And Samuel judged the children of Israel at Mizpah.

The word, judge, can be used in more ways than one. Here, it means to administer justice. In other words, the men who confessed stealing a sheep, let's say, made restitution, repaying four for one. The men who slept with women, did the honorable-and expensive thing-they married them. People who had withheld tithes paid them. They didn't just admit responsibility for their sins; they took responsibility!

Repentance is the gift of God; we offer it to Him, only after He has given it to us. This is what He gave His People at Mizpah: repentance.

Was it saving repentance? Did all these people go to heaven when they died? I don't think so. The Gift saved them from the Philistines that day, and it pointed to a Better Day, when God would exalt a better man than Samuel-Jesus Christ-who would become our-

Prince and Savior, to give repentance to Israel, and the remission of sin.

That day has come. Jesus Christ is King, and He wants a loyal people. But where does He find them? On earth they can't be found. And so, instead of 'finding' He makes them. By giving us repentance. Most of God's People under the Old Covenant didn't have this kind of repentance. But we do. Not because we're more worthy than they were, but because God has exalted Jesus.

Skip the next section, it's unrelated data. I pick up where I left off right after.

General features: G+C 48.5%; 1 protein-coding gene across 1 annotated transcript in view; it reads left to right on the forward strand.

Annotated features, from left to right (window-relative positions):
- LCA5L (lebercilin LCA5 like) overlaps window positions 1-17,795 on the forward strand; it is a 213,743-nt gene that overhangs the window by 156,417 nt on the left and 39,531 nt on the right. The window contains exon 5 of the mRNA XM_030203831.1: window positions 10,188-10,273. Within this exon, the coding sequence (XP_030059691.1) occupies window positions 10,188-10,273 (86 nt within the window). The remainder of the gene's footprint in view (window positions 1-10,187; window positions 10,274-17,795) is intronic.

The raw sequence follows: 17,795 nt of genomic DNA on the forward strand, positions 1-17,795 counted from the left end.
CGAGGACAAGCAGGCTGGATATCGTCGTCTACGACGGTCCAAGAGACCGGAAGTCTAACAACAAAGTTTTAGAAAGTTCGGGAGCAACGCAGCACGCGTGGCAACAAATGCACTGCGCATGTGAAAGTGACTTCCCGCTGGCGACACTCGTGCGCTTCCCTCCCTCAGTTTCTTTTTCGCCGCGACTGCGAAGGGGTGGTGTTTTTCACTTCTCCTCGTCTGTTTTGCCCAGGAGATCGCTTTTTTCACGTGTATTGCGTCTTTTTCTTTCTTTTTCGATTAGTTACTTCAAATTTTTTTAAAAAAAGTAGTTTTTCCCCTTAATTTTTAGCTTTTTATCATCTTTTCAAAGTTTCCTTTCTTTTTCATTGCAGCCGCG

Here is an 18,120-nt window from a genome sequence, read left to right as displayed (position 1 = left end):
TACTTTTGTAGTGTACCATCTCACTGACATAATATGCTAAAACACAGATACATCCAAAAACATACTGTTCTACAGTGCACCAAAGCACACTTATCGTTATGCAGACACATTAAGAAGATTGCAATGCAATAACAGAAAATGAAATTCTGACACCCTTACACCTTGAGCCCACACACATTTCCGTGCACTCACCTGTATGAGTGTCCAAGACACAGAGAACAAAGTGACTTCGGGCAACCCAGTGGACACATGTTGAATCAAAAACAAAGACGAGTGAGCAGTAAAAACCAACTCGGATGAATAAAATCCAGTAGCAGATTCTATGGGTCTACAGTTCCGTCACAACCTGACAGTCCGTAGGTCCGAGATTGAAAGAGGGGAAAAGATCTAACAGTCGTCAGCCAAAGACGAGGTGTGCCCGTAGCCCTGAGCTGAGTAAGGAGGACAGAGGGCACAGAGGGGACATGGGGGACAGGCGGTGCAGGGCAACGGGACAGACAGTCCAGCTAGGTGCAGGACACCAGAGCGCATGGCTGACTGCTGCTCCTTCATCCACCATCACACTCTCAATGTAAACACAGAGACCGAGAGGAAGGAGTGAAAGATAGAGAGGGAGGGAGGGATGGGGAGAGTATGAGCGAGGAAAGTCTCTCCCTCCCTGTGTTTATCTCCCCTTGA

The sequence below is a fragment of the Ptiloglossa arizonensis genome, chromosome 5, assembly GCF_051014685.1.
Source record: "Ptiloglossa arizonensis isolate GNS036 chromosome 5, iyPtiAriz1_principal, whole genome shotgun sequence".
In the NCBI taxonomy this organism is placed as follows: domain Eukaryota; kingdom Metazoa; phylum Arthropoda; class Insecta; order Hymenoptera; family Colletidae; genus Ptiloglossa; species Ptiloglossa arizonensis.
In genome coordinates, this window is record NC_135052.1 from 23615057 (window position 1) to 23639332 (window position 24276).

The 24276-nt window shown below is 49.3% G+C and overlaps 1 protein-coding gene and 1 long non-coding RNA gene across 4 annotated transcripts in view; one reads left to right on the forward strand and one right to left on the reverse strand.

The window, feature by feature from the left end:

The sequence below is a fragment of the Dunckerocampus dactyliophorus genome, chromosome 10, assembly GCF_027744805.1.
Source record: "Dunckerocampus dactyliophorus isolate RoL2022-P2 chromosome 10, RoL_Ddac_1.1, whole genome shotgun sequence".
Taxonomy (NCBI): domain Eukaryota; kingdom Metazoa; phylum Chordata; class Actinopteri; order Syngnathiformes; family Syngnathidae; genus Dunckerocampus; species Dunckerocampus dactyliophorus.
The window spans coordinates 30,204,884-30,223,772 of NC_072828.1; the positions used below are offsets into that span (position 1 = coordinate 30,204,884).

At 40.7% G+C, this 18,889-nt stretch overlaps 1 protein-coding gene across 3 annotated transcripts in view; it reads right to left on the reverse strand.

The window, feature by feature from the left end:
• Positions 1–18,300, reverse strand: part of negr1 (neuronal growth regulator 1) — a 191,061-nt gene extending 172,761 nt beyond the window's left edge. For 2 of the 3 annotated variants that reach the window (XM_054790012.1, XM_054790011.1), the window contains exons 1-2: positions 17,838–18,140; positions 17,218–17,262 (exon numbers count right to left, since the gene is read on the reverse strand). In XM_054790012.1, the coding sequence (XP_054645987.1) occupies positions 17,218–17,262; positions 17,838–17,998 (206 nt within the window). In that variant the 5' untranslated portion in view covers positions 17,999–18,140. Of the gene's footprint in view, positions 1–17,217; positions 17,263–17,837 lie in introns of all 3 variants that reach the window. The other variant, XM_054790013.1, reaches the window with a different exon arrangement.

When the Philistines saw Israel gathered for worship, they assume an army is being mustered, and decide to attack before it is organized.

Seeing the Philistines marching double-time against them, Israel begs Samuel to pray for them-

Do not cease to cry out to the Lord our God for us, that He may save us from the hand of the Philistines.

This speaks of their sincerity. Twenty years before, they felt invincible because they had the Ark of God with them. Now, it's not the Ark they depend on, but the Lord Himself.

And on His Chosen Servant. The story says nothing about the people praying for themselves (though I'm sure they did). It says they wanted Samuel to pray for them, and to pray without ceasing. Why? Because the Lord would hear him. That's what they hoped for, at least, and they were right.

Samuel was not an ordinary man; he was chosen by God to lead the people. As a priest he represented them to God; as a prophet, he represented God to them; as a judge, he ruled them and made war on their enemies. As long as they trusted God and honored His servant, they would survive.